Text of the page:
- But NOT unusual in Gilbert and Sullivan: offhand, "Welcome gentry" from Ruddigore, for instance, or, for that matter, "I am so proud" from The Mikado. Sullivan tended, when writing a double chorus, to either contrast fast and slow (say, "Tower warders"/"'Tis the autumn" from The Yeomen of the Guard, dotted rhythms vs. straight ("When the Foeman"/"Go ye heroes"), or triple meter vs. double meter.
- "What Is This Feeling?" from Wicked plays with this, by having Elphie and Galinda on one melody line, while giving the other to the chorus.
- Later in Wicked, Elphaba and Glinda sing in counterpoint briefly in "For Good" - they have separate refrains, but combine them for the finale, in which it is also in counterpoint to the Ozians reprising "No One Mourns The Wicked".
- The opening version of NOMTW also has Glinda in counterpoint with the Munchkins for the final chorus.
- A different counterpoint duet in Wicked is "Wicked Witch of the East" - Nessa reprises her and Boq's passage from "Dancing Through Life", while Elphaba sings the incantation to turn Boq into the Tin Man quietly in counterpoint.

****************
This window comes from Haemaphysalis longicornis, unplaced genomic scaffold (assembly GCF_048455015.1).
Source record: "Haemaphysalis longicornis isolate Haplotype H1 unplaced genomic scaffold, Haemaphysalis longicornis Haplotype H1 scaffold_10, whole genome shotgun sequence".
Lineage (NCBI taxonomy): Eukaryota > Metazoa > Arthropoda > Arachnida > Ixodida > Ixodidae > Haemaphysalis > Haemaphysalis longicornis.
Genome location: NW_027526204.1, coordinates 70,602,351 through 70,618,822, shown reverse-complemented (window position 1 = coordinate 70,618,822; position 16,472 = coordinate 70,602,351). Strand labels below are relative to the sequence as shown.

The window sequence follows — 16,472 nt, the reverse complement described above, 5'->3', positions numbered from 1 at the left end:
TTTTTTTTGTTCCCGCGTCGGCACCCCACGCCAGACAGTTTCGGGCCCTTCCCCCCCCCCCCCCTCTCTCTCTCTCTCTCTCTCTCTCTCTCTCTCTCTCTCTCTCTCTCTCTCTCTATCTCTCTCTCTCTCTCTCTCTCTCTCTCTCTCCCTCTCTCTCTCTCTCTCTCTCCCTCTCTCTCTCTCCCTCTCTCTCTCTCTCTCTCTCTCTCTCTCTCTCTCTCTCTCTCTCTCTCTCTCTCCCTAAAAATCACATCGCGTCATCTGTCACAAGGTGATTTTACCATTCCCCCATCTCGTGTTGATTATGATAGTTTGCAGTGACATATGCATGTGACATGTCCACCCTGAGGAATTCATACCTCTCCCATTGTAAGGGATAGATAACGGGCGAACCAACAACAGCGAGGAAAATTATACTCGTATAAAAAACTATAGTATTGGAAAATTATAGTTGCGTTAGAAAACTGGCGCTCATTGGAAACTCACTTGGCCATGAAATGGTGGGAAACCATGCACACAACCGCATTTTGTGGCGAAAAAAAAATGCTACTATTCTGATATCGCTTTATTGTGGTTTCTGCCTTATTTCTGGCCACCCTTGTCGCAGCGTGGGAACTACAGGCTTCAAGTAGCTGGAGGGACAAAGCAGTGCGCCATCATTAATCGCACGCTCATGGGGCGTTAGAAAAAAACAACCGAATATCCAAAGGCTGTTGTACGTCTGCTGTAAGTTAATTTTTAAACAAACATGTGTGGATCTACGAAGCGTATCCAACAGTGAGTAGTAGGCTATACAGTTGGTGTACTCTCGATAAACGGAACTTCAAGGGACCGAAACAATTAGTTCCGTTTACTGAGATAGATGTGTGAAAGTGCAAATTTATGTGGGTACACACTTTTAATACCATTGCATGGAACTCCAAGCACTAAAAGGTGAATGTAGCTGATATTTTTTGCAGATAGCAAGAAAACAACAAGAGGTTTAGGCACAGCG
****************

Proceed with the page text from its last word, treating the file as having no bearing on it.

- Legally Blonde's "Harvard Variations" doesn't quite manage to be a true counterpoint trio. It does come close, though.
- "Remains" from the Japanese musical Letter -bring to light- is a duet in counterpoint, but the singers don't sing their melodies individually first (at least, not in that song; the melodies do show up separately elsewhere).
- "Yesterday I Loved You" from Once Upon a Mattress comes close but the melody of "In A Little While" is slightly modified to fit. In the revival there is also a point where Lady Larken joins Sir Harry in a harmony.
- "Christmas Bells" from RENT also fits here.
- "One Day More" from Les Misérables famously superimposes pretty much every song in Act I on top of each other, forming one of the most famous Act I finales of all time.
- "Where Do We Go From Here" from Zombie Prom is an ensemble version.
- Beethoven's opera Fidelio has a famous Canon Quartet: four characters expressing their different concerns over the same situation.
- Wagner (who studied and admired Beethoven) used similar scenes to great effect. Thus, before the judicial duel in Lohengrin, all the characters and the male and female choruses sing their separate views of the situation, mostly to different melodies, over and through each other. At the end of Act I of Siegfried, Siegfried and Mime do the same. Most memorably, at the end of The Flying Dutchman, the Dutchman's ghost crew fights a duel of song with the Norwegian sailors (reminiscent of the "Marseillaise" scene in Casablanca)...but the orchestra sides with the ghosts.